The Syncopated Elevators Legacy gathers up various recordings from between 1997 and 2005, coupling them with a fresh selection of remixes (courtesy of Christian Fennesz, Burning Star Core, My Cat Is An Alien and more) and placing the whole lot in a lovely 2xLP package. Stevens’ work falls within the realms of the electronic and the abstract – sometime broken and interrupted by little jolts of glitch, sometimes left to unwind clumsily in unsteady synthesiser arpeggiations, and always unlocking a very warming, humane emotion within the clumps of artificial texture.
There’s also something very tangible and three-dimensional about Stevens’ sound creation. More than once on the first side (comprised of an EP from 2000 and a composition from 1997), tonality crumples into scratchy spheres of static, as if rolled untidily from a shimmering, creaseless sheet into a jagged ball of foil – he displays a captivating understanding of the ways in which audio can appear to adopt an illusionary presence within physical space, conjuring not only mental imagery, but striking flashes of texture and taste.
Side B sees the collection edge further into the new millennium, with live drums and little yodels of woodwind bringing a greater sense of immediacy and spontaneity to the music’s construction. Sound longer feels like the result of a clinical process, but crystalises quickly in the air like impulsive bursts of spoken conversation, responding almost mindlessly to the emphasis and punctuation applied sporadically by the live accompaniment. Meanwhile, the compilations longest and most recent cut (a 12-minute mini-LP from 2005) takes Stevens into a more meditative space of slow fades and gentle drone overlaps – a sort of backwards wind chime for outer space, gradually intensifying as the coating of distortion starts to thicken and serrate the smooth edges, while flattening the harmonies into one thin line of monotony and overtone. Great stuff.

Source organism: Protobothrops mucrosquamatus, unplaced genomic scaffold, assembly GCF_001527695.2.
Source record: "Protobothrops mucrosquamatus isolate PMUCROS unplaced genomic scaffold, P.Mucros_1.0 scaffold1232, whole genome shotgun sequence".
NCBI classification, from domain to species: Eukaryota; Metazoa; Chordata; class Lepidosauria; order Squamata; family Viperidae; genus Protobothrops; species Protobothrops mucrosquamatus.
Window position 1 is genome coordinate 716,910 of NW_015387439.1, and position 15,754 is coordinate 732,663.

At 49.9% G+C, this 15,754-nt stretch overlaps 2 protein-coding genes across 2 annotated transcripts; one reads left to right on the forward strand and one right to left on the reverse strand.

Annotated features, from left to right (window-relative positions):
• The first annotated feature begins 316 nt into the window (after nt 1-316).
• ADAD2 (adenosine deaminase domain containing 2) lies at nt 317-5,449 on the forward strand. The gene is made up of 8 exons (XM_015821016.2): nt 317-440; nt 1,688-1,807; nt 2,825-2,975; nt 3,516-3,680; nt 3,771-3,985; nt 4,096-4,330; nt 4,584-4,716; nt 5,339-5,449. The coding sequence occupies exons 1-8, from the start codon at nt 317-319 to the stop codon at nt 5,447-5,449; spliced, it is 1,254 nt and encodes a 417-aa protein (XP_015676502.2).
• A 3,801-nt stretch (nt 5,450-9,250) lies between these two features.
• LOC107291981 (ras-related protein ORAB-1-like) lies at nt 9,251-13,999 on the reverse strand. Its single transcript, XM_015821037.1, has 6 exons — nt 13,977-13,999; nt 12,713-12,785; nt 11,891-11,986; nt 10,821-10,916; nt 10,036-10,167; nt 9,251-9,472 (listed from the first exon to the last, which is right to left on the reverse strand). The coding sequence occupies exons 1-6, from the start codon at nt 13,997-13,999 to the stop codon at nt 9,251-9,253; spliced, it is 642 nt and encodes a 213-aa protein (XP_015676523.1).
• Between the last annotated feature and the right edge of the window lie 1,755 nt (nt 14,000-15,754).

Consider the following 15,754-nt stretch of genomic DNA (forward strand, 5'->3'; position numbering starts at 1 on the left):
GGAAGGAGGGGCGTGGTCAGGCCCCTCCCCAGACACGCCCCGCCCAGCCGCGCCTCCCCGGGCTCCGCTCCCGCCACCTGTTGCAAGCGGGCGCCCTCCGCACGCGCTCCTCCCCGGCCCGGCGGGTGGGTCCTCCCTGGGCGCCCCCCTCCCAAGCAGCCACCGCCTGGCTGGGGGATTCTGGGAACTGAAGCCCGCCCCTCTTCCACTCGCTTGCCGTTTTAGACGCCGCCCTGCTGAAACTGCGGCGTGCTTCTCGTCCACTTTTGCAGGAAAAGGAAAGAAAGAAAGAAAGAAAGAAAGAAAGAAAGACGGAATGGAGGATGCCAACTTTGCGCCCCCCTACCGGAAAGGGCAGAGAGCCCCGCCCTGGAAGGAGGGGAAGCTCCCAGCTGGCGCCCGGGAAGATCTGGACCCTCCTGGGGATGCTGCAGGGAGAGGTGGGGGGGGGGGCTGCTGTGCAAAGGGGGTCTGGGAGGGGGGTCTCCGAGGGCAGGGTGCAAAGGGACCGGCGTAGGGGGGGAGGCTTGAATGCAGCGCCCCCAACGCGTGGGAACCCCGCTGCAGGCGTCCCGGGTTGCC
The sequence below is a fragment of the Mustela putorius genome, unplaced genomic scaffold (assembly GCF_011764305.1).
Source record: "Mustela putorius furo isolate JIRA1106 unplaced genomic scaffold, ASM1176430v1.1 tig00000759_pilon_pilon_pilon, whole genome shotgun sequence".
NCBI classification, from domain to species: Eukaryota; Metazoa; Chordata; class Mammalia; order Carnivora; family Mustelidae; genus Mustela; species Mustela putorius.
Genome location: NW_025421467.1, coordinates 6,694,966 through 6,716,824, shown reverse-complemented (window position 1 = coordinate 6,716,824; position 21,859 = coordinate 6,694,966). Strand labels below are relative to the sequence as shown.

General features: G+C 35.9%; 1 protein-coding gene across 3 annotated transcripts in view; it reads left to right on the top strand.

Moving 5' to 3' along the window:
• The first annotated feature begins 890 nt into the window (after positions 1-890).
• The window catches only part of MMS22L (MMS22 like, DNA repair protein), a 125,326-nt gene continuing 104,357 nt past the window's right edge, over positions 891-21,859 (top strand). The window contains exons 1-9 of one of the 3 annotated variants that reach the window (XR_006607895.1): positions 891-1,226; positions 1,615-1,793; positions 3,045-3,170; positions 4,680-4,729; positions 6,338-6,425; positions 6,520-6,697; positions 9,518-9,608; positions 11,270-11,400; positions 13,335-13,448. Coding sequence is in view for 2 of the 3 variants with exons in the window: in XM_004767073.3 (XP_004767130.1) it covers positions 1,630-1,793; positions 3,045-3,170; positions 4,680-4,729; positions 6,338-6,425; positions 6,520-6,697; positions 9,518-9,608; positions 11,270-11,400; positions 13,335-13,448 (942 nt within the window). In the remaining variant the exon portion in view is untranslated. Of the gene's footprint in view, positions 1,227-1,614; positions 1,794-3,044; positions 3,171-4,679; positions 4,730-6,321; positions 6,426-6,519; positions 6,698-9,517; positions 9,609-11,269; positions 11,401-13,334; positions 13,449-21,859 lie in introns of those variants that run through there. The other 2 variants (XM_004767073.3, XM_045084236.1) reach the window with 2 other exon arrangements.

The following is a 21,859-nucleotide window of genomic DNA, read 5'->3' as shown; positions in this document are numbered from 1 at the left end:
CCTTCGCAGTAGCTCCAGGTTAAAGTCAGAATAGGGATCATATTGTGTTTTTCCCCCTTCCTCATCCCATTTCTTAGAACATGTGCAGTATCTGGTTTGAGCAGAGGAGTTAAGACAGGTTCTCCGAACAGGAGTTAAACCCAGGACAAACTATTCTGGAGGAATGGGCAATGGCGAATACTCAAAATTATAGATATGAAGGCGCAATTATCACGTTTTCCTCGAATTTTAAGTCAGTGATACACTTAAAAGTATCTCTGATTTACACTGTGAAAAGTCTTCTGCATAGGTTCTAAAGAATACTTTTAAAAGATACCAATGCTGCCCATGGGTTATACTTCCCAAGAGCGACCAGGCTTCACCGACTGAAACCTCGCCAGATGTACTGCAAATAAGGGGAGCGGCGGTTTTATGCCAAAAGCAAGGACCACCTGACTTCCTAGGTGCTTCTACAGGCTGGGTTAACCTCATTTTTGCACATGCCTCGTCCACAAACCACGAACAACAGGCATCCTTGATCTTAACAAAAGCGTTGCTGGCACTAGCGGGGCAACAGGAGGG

The other LP is dedicated to rather impressive selection of remix artists, all of which do well to tug the original material into new places. Fennesz turns the cosy, spontaneous jams of side B’s opening throws into an echoing drone that sounds as though it’s taken aeons to form, scattering shards of glitch and ride cymbal in amongst an endless tunnel of buzz and reverb while culminating in a sombre melody fit for his Endless Summer full length. My Cat Is An Alien offer up another notable highlight, embedding ghostly vocal harmony and ugly chord loops into Stevens’ spluttering interference.